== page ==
Although the Burlington High School teacher has the holiday off, he is still hard at work. Local artist Chris Sharp has dedicated the last five years of his life to constructing the perfect statue of Martin Luther King Jr.
Several years ago, the New York Times and Washington Post announced the need for an artistic and respectful sculpture of Rev. King. After doing some research, Sharp was certain that he was the man for the job.
"I don't have to make just a single figure, because MLK is more than could be captured in a single figure," Sharp said.
Sharp decided to combine two portraits of King in order to represent his compassion and iconic "I Have a Dream" speech. In 2011, Sharp sent 17 brass sculptures to a wide range of locations across the nation, most notably the White House. The responses were nothing but positive. He explained that the schools were his favorite recipients, "I'll get an email every now and then from the art teacher or the librarian, and they'll take a picture with a bunch of kids in front of the sculpture and the kids are just so happy to be there."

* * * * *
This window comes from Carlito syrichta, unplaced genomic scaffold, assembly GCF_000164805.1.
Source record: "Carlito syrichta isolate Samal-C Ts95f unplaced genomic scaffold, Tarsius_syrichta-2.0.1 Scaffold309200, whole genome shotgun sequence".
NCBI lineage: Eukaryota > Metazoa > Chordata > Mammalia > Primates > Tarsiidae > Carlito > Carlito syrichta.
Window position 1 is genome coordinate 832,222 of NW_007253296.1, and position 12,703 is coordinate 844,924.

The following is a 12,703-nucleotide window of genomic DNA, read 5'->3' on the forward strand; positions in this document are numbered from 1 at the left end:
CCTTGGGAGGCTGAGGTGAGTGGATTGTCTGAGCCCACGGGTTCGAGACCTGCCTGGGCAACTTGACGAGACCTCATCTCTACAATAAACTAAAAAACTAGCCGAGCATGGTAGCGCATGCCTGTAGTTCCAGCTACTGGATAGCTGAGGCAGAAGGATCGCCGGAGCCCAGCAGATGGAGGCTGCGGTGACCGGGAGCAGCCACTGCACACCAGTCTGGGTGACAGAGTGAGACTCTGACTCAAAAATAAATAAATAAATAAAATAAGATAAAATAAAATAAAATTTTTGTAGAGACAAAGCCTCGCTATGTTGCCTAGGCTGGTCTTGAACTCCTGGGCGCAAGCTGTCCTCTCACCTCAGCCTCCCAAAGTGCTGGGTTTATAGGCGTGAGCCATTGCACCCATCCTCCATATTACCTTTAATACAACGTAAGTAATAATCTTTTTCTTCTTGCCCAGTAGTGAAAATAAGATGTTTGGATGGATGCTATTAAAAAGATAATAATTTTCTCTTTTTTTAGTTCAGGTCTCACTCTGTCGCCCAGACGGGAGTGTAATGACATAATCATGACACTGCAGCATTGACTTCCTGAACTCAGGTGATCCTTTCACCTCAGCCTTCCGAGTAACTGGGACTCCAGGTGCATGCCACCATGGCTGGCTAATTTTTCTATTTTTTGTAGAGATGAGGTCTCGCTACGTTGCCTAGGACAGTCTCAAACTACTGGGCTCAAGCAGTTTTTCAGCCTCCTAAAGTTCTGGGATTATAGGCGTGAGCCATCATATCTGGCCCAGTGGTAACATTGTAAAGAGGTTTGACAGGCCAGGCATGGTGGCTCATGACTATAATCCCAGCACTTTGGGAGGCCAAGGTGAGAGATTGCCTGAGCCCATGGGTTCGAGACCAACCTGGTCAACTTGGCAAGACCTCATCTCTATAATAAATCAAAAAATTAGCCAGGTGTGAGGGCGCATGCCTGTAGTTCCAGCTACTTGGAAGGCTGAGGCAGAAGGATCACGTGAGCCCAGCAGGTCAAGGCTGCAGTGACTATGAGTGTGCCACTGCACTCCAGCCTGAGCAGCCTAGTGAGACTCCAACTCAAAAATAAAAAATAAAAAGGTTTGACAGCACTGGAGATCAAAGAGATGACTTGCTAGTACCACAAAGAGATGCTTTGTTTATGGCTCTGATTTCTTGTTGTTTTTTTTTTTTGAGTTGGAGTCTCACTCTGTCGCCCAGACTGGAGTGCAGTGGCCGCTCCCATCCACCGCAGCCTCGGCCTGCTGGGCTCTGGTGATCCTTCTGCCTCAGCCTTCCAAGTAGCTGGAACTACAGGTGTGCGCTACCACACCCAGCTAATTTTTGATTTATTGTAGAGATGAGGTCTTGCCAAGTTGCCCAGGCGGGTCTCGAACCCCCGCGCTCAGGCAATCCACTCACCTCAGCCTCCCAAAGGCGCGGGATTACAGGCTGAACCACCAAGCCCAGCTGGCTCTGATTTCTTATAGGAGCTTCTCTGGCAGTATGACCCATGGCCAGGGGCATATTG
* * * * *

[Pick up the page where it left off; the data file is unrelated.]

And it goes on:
Sharp has now set his eyes on a bigger goal-- a life-size sculpture of King.
"I went with the smaller versions so I could reach as many people as possible, but on the 50th anniversary I thought that this would be a great opportunity to rally support to make a large version," Sharp said.
By the spring of 2014, Sharp hopes to have completed and installed the life-size sculpture.
"I'd like to donate the sculpture to Birmingham, Alabama, from the people of Burlington, from the people of the United States, in commemoration of the 'I Have a Dream' speech, and in commemoration of the fact that our country has the power to change and make things better," Sharp said.
Although he paid for the individual sculptures himself, this larger project comes with higher costs. The sculpture will cost an estimated $160,000 and thousands of hours in manual labor.
"My hopes for the whole project is that this project will continue the legacy of learning about Dr. King and what he had to offer our country-- the changes that were important-- to what makes America what it is today," Sharp said.
With roughly $2,000 already raised and hundreds of emails and calls from supporters, he is hopeful that the project will happen on schedule.